The Tudors: Season 3
Historical dramas have traditionally been extremely popular with film and television audiences. There is something intriguing about the world of the past that is able to transport people out of the mundane life we live back to one of different, more refined customs and beautifully elaborate dress. Of course hardly any such production is truly historically accurate; it’s nice to think of these times in a romantic light ignoring little details like plague and pestilence which may be a prime reason why such works typically concentrate on the upper class and nobility. One of the more interesting series of this type has been a flagship of original programming on Showtime network; ‘The Tudors’. Although it was HBO that established the original programming paradigm for premium cable networks it didn’t take long for Showtime to challenge their supremacy rivaling and occasionally surpassing HBO’s offerings. ‘The Tudors’ is based on the infamous life of King Henry VIII of England. Most times he is depicted as a huge, gluttonous figure but in fact as a young man he was considered dashingly handsome and quite athletic. He is also known for going through wives at an alarming rate and the habit of employing an executioner in lieu of a divorce attorney. I just wonder how he managed eight wives. Sure there were a lot of perks to being queen but the position wasn’t know for an easy retirement and severance typically referred to head from body. HBO had ‘The Sopranos’ but a war there affected a few crime families. When Henry set his sights on some objective he could readily deploy flotillas and infantry to exert his position. The saying ‘It’s good to be king’ certainly applied to Henry. Many a quick to point out the many places where this series departs from the well documented historical record but please remember the objective of this series is to entertain. If you want the facts try the ‘History’ or ‘Biography’ channels’ or better yet get up from in front of the television and go visit the library.
The third season picks up shortly after the events of the second. Henry’s second wife, Anne Boleyn (Natalie Dormer) has just been beheaded and with her head barely removed King Henry (Jonathan Rhys Meyers) is moving on to wife number three, Lady Jane Seymour (Anita Briem). The first episode of the season depicts the joyous nuptials on the happy royal couple but there is a lot on the King’s mind to distract him from the event. The King had rebelled from the authority of the Pope over the refusal of a Papal decree of divorce to end Henry’s marriage to his first wife, Catherine of Aragon (Maria Doyle Kennedy). This resulted in the highly controversial act of Henry starting his own religion, the Church of England. Not only would Henry be the secular monarch of the land this made him their religious leader as well. This resulted in many executions including some staunch Catholics close to the King. At the beginning of this season the Catholic population has begun to revolt in protest, called the Pilgrimage of Grace takes hold as a response to Henry’s orders to close their monasteries. This conflict is echoed in the constant political maneuvering inherent in court. The King has been estranged from Lady Mary (Sarah Bolger) his daughter by the late Catholic Queen Catherine. He had removed her from line of succession but soon reconciles with the King subsequently allying with Queen Jane to obtain the King’s acceptance of Princess Elizabeth (Claire MacCauley), daughter of the late Anne Boleyn. After her mother’s execution she was declared illegitimate and also temporarily removed from succession. This would eventually continue the religious battle with Catholic Mary and Protestant Elizabeth playing central roles. For royal families daughters were useful to broaden a family’s power base or cement a treaty but what the King was constantly denied was the all important male heir. Jane provided her husband a son, Edward VI at the cost of Jane’s life; dying shortly after giving birth. Henry was not the type to be without a queen an soon takes on his fourth wife Anne of Cleves (Joss Stone) who never got to be crowned queen and quickly found her marriage annulled. Considering the track record of the King she was rather fortunate this season concludes with the beginning of Henry’s relationship with the woman who would become wife number five, Catherine Howard (Tamzin Merchant), a girl not yet out of her teens.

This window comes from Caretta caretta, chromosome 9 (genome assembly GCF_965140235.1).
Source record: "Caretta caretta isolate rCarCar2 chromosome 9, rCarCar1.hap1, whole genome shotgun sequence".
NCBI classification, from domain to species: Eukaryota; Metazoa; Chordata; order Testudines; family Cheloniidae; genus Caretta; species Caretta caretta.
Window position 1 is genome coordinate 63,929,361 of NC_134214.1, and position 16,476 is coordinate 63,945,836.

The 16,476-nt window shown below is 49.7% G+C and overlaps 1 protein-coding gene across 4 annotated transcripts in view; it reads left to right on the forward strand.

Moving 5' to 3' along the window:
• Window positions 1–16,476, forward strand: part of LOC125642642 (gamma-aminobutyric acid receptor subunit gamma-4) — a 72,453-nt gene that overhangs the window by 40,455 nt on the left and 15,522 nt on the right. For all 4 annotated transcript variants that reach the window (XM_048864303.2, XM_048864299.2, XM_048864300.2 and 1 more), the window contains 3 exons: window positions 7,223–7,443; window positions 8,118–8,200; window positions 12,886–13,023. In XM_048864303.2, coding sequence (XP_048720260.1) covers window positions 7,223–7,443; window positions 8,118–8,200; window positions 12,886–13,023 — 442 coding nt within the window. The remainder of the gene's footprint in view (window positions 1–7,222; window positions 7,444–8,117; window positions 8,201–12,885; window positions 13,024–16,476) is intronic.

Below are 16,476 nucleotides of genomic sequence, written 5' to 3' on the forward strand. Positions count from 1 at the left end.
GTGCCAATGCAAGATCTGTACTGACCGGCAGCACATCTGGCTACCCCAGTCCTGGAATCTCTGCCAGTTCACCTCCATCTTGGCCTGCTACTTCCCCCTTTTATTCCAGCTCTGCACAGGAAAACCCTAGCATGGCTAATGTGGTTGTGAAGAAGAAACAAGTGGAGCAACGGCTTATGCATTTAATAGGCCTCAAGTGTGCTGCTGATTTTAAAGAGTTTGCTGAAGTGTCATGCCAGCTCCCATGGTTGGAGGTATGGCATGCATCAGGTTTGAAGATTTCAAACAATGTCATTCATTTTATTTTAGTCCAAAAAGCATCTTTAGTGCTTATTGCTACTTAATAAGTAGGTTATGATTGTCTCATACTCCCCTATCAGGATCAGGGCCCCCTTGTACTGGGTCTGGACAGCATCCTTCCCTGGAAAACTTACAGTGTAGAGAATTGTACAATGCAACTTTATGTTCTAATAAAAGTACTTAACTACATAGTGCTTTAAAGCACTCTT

On the public front the king’s vicegerent for spiritual matters. Sir Thomas
Cromwell (James Frain) who was feared and hated for his draconian, frequently
brutally support of the anti-catholic reformation. His actions in support of the
king’s policies serve to mobilize the rebellion moving throughout the Northern
provinces. On a more global front the Papacy stirs up long standing animosities
to support Spain and France in a war against England. This season show Henry as
a more mature man beset by physical problems and old injuries. In putting down